The award, established by the U.S. Hockey Hall of Fame in 1999, pays tribute to international individuals who have made major contributions to the growth and advancement of hockey in the United States.
“Alex Ovechkin has inspired the next generation of players in the greater Washington, D.C. area and well beyond,” said Jim Smith, president of USA Hockey. “Apart from his talent on the ice, he’s made an enormous contribution to the hockey community off the ice as well.”
Among Ovechkin’s many exceptional contributions to the sport is his commitment to cultivating and promoting a passion for hockey in youth players throughout the Washington, D.C., metropolitan area. Ovechkin will host American Special Hockey Association players for a hockey event for the sixth-consecutive season in 2019. In addition to his relationship with ASHA, an organization that provides people of all ages and abilities a chance to learn and play hockey, Ovechkin launched Ovi’s Crazy 8’s in 2006 to provide underserved children with tickets to a Capitals game. Since then, more than 5,000 individuals have had a chance to see a game free of charge. Ovechkin also supports organizations that facilitate wishes of sick children, having granted several wishes during his career with the Capitals.
Thanks to Ovechkin’s efforts to better hockey in and around the D.C. area, participation and interest in the sport throughout the region has surged. Prior to his arrival in 2005, the number of players within the District of Columbia was just short of 400, and today that number has risen to nearly 1,500. In the DMV (D.C., Maryland, Virginia), the number of players has nearly doubled in that time frame from 13,923 to more than 22,500.
“His performance on the ice and efforts off the ice have certainly translated into more kids and families wanting to be involved in our sport,” said Pat Kelleher, executive director of USA Hockey of Ovechkin. “He’s been a great ambassador for hockey and embodies what the Gretzky Award represents.”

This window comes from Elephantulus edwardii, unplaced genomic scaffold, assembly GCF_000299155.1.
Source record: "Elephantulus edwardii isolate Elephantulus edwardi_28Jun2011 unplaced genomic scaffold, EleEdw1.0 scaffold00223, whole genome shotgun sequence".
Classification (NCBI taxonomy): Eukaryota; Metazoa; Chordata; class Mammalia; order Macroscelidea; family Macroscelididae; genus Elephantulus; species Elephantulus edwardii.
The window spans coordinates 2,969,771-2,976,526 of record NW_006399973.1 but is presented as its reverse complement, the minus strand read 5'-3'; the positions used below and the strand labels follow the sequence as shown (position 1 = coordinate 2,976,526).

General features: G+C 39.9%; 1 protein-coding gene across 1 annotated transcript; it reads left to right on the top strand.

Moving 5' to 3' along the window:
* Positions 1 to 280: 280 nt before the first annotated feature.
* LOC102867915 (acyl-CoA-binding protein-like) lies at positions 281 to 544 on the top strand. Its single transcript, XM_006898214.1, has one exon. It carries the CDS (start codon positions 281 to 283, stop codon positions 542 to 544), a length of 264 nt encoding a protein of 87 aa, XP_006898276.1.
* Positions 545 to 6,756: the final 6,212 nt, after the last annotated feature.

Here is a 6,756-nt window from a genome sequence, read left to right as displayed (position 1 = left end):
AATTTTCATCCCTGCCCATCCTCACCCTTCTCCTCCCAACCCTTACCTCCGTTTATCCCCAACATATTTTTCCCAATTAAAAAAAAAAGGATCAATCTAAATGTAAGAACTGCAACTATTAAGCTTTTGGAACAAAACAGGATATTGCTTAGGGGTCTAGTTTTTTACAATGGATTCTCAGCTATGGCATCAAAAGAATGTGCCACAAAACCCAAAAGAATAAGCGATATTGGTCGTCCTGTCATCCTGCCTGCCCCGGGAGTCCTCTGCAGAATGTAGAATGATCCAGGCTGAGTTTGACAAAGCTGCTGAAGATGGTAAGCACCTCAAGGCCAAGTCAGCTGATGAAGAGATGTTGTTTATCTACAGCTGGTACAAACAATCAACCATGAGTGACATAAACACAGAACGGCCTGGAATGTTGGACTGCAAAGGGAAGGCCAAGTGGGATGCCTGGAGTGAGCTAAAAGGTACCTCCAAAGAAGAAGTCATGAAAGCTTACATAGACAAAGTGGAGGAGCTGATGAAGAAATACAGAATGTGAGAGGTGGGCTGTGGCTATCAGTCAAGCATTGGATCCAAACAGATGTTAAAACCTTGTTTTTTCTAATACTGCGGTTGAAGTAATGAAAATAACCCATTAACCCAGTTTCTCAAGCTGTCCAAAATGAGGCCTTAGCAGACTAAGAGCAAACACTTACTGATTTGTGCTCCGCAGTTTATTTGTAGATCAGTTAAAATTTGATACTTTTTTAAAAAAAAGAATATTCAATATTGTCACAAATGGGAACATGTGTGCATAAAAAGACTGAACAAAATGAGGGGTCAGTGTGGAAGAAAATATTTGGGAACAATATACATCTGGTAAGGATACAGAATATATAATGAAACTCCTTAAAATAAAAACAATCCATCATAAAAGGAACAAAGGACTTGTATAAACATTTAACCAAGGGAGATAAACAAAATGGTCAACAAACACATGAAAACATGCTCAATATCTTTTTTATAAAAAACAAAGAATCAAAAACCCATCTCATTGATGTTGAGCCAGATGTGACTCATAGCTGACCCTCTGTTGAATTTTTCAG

Born in Moscow, Russia, Ovechkin has spent the entirety of his NHL career with the Washington Capitals after being drafted by the club with the first overall pick in the 2004 NHL Draft. In his first season, Ovechkin won the Calder Memorial Trophy as the league’s Rookie of the Year after tallying 52 goals, 54 assists and 106 points. Entering his 15th season in the league, Ovechkin has amassed over 1,200 points in 1,084 contests, good for 45th on the NHL’s all-time scoring list, and has been the recipient of 16 more individual league honors, including eight Maurice Richard Trophies, three Ted Lindsay Awards and the Conn Smythe Trophy following the Capitals’ Stanley Cup championship in the 2017-18 season.
Ovechkin holds numerous league records, including becoming the first player to win the Art Ross Trophy, Maurice Richard Trophy, Lester B. Pearson Award and Hart Memorial Trophy in a single season, winning all four accolades during the 2007-08 season. He also became just the 20th skater in league history to score 600 career goals and holds the record for most NHL goal-scoring titles with eight, most recently in 2019.
Notes: Tickets to the 2019 U.S. Hockey Hall of Fame Induction Celebration are sold out ... Ovechkin will be the 10th recipient of the Wayne Gretzky International Award. Previous recipients include Emile Francis (2015), Murray Costello (2012), Anatoli Tarasov (2008), Herb Brooks (2004), Bobby Hull (2003), Scotty Bowman (2002), Scotty Morrison (2001), the Howe family (2000) and Wayne Gretzky (1999) … Gary Bettman (New York, N.Y.), Brian Gionta (Rochester, N.Y.), Neal Henderson (Upper Marlboro, Md.), Tim Thomas (Flint, Mich.) and Krissy Wendell (Brooklyn Park, Minn.) will be inducted into the U.S. Hockey Hall of Fame as the Class of 2019 … The 2019 U.S. Hockey Hall of Fame Induction Celebration will also include the presentation of the Lester Patrick Trophy to Jack Blatherwick (St. Paul, Minn.).